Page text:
Intrinsic value can have different interpretations for different people. This difference of opinion creates an opportunity for investors. One group of investors might decide that a company’s stock is worth $30 because the CEO was recently put in jail. And so the stock drops from $50 to $30, as those investors sell their shares. However, another group of investors believes the CEO being jailed has little effect on the company, as its financials are still very sound. They believe the stock is still worth $50 and begin buying shares in hopes that the price will increase back to $50.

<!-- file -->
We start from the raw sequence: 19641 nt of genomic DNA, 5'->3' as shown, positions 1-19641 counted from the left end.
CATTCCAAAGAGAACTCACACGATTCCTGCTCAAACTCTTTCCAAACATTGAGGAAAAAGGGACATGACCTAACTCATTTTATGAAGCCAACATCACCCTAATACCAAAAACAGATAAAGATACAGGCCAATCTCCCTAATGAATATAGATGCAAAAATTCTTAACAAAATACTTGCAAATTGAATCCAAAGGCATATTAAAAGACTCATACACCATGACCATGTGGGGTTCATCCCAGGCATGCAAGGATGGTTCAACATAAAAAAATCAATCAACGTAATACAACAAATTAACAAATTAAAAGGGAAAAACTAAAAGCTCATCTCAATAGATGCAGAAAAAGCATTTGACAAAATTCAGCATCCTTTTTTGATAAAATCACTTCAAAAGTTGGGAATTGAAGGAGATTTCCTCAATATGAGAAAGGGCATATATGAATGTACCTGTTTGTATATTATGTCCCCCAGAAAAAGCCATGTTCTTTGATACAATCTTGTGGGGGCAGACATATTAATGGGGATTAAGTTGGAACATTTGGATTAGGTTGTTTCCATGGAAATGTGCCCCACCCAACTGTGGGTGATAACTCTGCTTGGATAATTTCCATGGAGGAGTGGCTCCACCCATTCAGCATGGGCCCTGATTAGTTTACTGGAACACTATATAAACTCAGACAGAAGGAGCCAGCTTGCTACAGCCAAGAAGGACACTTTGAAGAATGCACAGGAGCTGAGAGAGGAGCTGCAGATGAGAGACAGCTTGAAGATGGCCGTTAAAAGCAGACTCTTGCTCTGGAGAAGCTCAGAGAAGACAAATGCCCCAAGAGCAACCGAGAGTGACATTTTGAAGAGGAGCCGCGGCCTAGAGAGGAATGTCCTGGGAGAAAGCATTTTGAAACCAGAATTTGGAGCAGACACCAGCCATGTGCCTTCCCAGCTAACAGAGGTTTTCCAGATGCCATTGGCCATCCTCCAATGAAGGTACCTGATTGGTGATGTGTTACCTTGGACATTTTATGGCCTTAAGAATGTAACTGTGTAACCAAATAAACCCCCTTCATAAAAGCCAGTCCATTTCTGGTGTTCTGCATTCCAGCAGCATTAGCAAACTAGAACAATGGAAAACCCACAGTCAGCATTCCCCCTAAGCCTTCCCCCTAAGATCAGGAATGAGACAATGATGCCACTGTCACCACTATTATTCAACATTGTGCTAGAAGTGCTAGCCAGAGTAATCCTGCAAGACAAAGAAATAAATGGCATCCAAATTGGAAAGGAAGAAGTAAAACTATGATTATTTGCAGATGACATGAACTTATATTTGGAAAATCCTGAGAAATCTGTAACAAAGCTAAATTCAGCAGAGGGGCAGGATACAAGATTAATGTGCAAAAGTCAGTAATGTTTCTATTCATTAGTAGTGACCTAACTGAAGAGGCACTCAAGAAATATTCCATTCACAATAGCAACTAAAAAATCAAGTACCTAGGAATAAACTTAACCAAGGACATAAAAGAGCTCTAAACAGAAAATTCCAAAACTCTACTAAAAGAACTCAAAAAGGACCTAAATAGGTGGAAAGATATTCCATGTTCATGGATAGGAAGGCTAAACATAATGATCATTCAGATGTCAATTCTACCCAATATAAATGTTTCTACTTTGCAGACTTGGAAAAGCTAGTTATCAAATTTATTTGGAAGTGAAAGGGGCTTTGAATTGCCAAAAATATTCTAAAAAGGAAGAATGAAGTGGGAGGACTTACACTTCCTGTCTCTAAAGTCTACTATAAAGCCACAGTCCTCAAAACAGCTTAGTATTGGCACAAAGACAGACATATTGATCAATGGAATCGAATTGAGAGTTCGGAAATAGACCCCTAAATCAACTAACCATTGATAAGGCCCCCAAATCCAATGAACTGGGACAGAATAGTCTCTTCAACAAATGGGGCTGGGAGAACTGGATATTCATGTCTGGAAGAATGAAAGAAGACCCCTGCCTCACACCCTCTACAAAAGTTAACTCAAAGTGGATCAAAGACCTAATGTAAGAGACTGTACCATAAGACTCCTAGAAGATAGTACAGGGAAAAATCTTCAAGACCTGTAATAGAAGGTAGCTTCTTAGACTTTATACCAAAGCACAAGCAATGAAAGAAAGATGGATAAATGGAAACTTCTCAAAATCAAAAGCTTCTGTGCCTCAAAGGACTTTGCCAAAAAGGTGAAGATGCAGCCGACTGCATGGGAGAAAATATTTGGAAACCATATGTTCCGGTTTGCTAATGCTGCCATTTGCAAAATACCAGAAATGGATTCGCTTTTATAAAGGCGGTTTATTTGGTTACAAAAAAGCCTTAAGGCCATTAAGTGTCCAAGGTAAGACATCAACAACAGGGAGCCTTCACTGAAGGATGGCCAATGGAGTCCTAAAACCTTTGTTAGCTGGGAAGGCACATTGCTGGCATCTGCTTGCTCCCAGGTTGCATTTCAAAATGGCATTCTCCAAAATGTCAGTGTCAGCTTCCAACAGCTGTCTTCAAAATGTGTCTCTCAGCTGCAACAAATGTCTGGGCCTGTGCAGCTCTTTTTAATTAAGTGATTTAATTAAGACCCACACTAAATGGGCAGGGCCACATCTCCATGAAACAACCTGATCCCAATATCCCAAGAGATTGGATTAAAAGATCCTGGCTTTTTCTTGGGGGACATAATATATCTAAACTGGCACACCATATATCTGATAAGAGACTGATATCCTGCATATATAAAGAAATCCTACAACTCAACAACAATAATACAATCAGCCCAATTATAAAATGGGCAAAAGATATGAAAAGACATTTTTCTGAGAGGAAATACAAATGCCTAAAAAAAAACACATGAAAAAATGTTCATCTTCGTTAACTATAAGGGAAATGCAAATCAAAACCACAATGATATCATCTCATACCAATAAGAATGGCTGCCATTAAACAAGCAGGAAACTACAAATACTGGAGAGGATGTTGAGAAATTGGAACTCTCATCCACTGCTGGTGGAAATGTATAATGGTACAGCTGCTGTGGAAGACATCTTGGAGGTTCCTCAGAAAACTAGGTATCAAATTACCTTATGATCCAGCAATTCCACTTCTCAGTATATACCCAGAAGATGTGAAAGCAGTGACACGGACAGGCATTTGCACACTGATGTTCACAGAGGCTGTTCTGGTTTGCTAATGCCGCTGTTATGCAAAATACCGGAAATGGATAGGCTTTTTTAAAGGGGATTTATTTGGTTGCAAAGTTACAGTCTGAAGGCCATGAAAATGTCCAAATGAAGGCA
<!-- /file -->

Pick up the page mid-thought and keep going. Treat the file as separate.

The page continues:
The above is a type of fundamental quantitative but a subjective one. Discounted cash flow (DCF) is a type of quantitative fundamental analysis that provides a numeric value for a company. However, it doesn’t factor in events such as the CEO going to jail or new competitors entering the market.